When one of my MCC buds, Kenny Browning, called me on Friday to give me his results from Day One, he told of an unbelievable catastrophe when it comes to tournament fishing - especially fishing in the National Championship. His first seven fished died in the livewell before he could get them to the scales. In fact, they died after only being in the livewell for an hour.

Crappiemasters doesn't weigh dead fish. So my MCC buddy who was trying to save his No. 1 spot for Day 2 had to go back and catch seven more. Half these died, too, rather quickly. So he had to go back to his honey hole one more time. And with every reload, his best 7 fish were getting a little smaller and a little smaller.

Kenny and Kerry Browning finished third overall for the two-day event. Not bad, MCC guys, but those deceased fish cost you a spot or two, maybe even the tournament.

And, look, Kenny's got a great big Ranger boat with oxygen systems and the latest in livewell technology. Still, his crappie were crapping out on him, and he was steady trying everything from "fizzing" them - that's the ole needle in the air bladder trick - to cooling down the water with ice, to feeding them lots of bottled oxygen, to dosing them with Stay Alive crystals. Nothing was working.

And, to beat all, a couple of the other MCC competitors were experiencing the same troubles. Seems they were catching fish that were coming from deep water, and they were all turning into floaters in the livewell and dying before they could get them to the scales. The MCC fishermen I spoke with on the phone after the weigh in on Friday were very discouraged. So I tried to help.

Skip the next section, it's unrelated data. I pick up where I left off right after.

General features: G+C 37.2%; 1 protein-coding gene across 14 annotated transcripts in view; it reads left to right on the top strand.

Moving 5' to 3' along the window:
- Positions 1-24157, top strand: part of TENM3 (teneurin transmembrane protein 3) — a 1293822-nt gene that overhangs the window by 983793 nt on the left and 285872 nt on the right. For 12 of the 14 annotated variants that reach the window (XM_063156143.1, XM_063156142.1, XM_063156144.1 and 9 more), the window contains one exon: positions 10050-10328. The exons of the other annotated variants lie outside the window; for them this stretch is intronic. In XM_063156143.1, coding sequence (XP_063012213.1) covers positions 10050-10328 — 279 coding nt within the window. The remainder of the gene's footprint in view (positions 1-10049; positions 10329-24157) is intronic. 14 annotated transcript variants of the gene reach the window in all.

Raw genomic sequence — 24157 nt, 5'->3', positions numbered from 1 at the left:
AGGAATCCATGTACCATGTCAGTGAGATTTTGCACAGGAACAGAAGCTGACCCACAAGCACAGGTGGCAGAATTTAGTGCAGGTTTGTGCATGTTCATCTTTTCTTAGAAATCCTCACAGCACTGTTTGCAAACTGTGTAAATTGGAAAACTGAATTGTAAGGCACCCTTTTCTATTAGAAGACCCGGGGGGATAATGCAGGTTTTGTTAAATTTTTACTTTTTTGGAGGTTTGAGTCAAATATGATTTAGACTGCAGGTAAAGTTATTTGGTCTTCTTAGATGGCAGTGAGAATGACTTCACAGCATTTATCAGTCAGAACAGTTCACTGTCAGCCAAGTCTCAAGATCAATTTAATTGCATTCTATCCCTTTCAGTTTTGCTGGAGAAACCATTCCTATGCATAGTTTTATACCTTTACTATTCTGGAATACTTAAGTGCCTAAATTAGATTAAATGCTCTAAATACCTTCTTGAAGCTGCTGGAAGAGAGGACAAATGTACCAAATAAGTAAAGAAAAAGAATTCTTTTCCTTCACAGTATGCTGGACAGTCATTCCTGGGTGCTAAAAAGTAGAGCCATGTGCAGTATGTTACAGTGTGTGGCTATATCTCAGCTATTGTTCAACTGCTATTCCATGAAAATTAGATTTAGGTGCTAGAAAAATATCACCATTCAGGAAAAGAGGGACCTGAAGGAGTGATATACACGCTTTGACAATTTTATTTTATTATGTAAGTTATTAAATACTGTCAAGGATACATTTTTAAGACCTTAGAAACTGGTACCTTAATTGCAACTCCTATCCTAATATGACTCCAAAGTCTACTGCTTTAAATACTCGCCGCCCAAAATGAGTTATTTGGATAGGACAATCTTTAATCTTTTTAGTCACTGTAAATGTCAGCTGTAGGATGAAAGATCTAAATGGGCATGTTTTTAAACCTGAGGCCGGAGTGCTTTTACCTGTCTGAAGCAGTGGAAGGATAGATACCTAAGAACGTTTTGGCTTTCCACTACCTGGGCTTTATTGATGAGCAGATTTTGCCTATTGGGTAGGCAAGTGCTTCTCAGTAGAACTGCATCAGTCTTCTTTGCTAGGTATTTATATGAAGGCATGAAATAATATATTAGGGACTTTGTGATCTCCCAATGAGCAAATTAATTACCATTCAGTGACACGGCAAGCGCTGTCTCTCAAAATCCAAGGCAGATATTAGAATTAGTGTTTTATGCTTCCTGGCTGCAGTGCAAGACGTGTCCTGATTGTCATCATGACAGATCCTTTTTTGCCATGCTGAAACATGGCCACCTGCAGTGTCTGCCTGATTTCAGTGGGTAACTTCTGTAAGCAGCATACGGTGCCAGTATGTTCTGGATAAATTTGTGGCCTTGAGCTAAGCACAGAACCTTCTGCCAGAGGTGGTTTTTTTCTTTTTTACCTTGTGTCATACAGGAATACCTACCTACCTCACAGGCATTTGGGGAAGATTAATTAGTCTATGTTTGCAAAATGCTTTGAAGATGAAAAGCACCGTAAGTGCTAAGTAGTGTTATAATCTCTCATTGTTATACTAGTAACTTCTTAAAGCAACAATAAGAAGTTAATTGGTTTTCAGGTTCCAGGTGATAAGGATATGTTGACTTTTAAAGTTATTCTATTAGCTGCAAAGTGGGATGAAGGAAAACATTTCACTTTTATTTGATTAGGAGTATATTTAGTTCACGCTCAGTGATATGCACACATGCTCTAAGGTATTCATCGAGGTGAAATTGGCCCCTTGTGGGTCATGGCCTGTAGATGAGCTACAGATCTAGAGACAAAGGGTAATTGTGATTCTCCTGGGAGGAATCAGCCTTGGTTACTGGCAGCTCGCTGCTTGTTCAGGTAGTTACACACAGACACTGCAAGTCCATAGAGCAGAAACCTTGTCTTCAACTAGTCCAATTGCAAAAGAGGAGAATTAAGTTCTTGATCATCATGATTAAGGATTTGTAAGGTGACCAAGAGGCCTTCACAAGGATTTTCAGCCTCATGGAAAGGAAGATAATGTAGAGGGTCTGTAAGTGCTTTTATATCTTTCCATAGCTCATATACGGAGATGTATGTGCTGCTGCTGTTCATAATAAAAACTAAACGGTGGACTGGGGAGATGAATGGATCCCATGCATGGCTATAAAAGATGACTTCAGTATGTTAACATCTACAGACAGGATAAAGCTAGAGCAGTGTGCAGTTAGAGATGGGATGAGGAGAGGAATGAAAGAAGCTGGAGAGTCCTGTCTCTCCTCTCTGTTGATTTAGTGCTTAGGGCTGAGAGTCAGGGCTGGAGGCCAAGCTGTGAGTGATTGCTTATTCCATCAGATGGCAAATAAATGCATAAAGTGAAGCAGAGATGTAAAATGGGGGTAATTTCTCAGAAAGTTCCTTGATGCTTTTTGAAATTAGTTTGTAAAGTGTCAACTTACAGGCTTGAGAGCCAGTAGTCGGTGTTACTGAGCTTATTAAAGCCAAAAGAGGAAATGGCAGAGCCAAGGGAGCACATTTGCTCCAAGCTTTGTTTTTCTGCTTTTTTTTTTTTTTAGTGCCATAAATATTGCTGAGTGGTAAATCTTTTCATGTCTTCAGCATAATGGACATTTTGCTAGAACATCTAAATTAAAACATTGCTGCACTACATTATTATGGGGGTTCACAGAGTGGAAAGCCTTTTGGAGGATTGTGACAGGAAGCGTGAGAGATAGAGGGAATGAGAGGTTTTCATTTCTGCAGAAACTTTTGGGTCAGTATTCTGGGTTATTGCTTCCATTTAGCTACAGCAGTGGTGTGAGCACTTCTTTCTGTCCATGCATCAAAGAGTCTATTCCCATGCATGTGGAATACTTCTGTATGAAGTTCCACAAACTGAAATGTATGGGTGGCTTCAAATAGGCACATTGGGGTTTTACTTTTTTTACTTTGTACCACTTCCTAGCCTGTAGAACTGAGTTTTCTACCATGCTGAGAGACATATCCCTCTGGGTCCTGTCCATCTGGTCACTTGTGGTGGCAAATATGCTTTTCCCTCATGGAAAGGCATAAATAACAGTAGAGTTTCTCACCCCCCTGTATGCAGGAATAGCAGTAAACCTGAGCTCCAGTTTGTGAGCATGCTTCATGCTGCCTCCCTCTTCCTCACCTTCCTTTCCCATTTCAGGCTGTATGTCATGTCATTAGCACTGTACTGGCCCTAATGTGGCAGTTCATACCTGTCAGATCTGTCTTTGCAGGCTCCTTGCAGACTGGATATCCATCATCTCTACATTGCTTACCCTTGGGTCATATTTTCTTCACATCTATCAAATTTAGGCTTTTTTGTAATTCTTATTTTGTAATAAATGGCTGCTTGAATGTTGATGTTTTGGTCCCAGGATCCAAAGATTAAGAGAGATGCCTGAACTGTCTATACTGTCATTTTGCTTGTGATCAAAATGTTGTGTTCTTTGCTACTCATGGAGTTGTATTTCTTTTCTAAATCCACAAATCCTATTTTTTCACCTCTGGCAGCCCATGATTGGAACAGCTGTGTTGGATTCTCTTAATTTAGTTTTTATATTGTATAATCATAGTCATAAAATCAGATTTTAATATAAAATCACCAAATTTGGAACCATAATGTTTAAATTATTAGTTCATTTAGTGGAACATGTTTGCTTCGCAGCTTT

"You boys ever hear of a Flip-Clip?"

"Naw, what's that?"

I tried to explain to my MCC brothers that there is an alternative to poking stressed fish with a needle in body parts they can't see. A commercially available product called a Flip Clip is simply an alligator clip with a lead weight attached to it. The simple idea is that the weighted clip provides ballast to the floating fish and keeps them submerged in the livewell and "righted" as opposed to flouncing around on their sides on top of the livewell water.

Now, I don't know why, but I got mixed responses from my MCC brethren. Some said "Thanks, I'll try that" when I offered instructions on how to make your own fish ballast from a hook and a weight. Others were very skeptical. One even threatened bodily harm if my suggestion caused him to lose any fish.

So if for no other reason than to prove to myself and to any one else who would listen, Jim and I tagged all our slabs on Saturday with our homemade ballasts. And we lost none of our weighted-down fish. The only fish that we didn't hang a weight on died. Two of our best fish inhaled a crankbait and were bleeding badly when Jim attached our ballasts to their undersides.

"These 'un here'll never make it, Mur-ster," Jim growled as we worked with the injured fish.

Four hours later, we pulled them and 13 more as big as they grow out of the livewell alive and kicking.

Congratulations to all the fishermen who did well in the National Championship. MCC's best competitors at this event were the Browning team - third place - Earl Brink and David Stancil - sixth place - John Harrison and Kent Driscoll - 12th place.